An Intimidating Landscape

Badwater. It’s the lowest point in North America at 282 feet below sea level, but its name dates back to 1910 to designate that the water here is filled with salt and therefore not potable.

Furnace Creek. The name either derives from the extreme valley heat or because of the spring-fed waters that flow from the ground at 82-85 degrees and feed the resort’s pools. The name was first used in 1860, then given to Furnace Creek Ranch in 1889 by the Pacific Coast Borax Co.

Funeral Mountains. From the Last Chance Range to Coffin Peak, Death Valley has all sorts of ominous place names. According to California Place Names: The Origin and Etymology of Current Geographic Names by Erwin G. Gudde, the Funeral Mountains get their name from debris flows that accumulated along the range’s base. To some observers, the flows resembled bands of crêpe once worn to signify mourning.

A beautiful and well-known part of Death valley "Zabriskie-point".

Mining and Native American Names

Ubehebe Crater. There are different explanations for the name of this 600-foot-deep, ½-mile wide crater. The National Park Service said the notion that Ubehebe means “big basket” in the Paiute language is a misnomer because the name was first used for a peak in the area; the valley’s Timbisha Shoshone Indians use the word Tem-pin-tta-Wo’sah (“Coyote’s Basket”) for the crater. Other sources say Ubehebe is a Paiute term for breasts and may refer to peaks visible from the crater rim. Meanwhile, according to Lingenfelter, the miners who established the Ubehebe Mining District said the name was inspired by a Native American princess.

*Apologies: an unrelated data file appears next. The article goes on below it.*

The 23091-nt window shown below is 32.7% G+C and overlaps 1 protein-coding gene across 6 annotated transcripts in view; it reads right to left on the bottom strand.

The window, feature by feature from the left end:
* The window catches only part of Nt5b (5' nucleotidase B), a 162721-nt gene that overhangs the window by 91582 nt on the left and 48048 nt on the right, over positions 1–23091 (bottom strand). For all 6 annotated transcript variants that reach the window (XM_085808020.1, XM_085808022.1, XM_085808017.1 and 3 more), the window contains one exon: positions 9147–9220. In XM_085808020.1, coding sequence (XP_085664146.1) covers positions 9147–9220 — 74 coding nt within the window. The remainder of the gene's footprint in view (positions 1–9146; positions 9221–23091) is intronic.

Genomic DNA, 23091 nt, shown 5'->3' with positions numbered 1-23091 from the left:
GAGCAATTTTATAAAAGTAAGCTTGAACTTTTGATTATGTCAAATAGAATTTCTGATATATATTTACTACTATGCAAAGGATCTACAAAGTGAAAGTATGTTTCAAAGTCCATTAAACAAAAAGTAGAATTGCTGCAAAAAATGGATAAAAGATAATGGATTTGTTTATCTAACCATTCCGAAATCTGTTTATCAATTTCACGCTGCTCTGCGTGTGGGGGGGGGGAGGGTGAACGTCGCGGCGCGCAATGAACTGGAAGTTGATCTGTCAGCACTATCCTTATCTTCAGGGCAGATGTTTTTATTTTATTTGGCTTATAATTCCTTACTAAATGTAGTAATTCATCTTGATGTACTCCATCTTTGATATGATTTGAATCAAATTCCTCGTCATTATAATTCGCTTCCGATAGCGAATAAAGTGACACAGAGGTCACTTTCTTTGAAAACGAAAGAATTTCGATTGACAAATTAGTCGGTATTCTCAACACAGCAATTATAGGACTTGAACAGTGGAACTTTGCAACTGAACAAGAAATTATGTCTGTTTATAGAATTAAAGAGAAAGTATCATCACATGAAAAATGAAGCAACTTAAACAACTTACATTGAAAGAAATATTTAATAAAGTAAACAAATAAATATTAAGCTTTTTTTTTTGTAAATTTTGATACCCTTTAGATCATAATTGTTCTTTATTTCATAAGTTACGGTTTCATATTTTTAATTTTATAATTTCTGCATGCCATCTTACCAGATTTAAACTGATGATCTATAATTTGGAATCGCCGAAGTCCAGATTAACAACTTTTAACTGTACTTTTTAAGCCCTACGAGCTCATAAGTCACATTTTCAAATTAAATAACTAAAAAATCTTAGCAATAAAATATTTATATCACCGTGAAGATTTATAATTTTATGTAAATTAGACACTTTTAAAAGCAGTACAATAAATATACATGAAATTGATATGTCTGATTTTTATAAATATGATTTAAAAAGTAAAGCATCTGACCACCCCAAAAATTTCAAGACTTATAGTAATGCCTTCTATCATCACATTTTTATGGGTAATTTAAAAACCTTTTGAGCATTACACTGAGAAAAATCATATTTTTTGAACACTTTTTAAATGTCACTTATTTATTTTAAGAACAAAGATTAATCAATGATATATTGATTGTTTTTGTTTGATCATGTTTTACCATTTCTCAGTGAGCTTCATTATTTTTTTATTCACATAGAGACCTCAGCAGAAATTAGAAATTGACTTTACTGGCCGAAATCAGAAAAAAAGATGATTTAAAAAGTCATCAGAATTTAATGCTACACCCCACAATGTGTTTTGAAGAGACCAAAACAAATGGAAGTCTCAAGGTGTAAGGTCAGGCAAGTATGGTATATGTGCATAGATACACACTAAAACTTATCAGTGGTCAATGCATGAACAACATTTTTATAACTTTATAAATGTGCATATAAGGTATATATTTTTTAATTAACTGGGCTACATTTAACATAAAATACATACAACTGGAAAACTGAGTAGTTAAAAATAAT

Panamint Range and Valley. Home to Telescope Peak, the park’s highest point at 11,049 feet, the Panamint Range and its adjacent valley west of Death Valley, get their names from a Southern Paiute name for a group of Native Americans in the area. Panamint is a combination of Pa (water) and niwintsi (person). The name was first used in 1861.

Zabriskie Point. The park’s classic sunrise overlook in the badlands near Furnace Creek honors Christian B. Zabriskie, a longtime Death Valley executive with the Pacific Coast Borax Co. Zabriskie Point is also the name of a 1970 counterculture cult film classic that features scenes shot in the park.

For information and reservations, visit oasisatdeathvalley.com or call 800-236-7916. The Furnace Creek Resort is located in a lush oasis surrounded by the vast and arid desert of Death Valley National Park — just 120 miles northwest of Las Vegas, Nev., and 275 miles northeast of Los Angeles, Calif.

For travel experiences available from Xanterra Parks & Resorts and its affiliated properties, visit xanterra.com/explore.

Written By: Matt Jaffe
Specializing in California, the Southwest, and Hawaii, Matt Jaffe is an award-winning former senior writer at Sunset magazine and contributes to a variety of publications, including Los Angeles, Arizona Highways, and Westways. His books include The Santa Monica Mountains: Range on the Edge and Oaxaca: The Spirit of Mexico.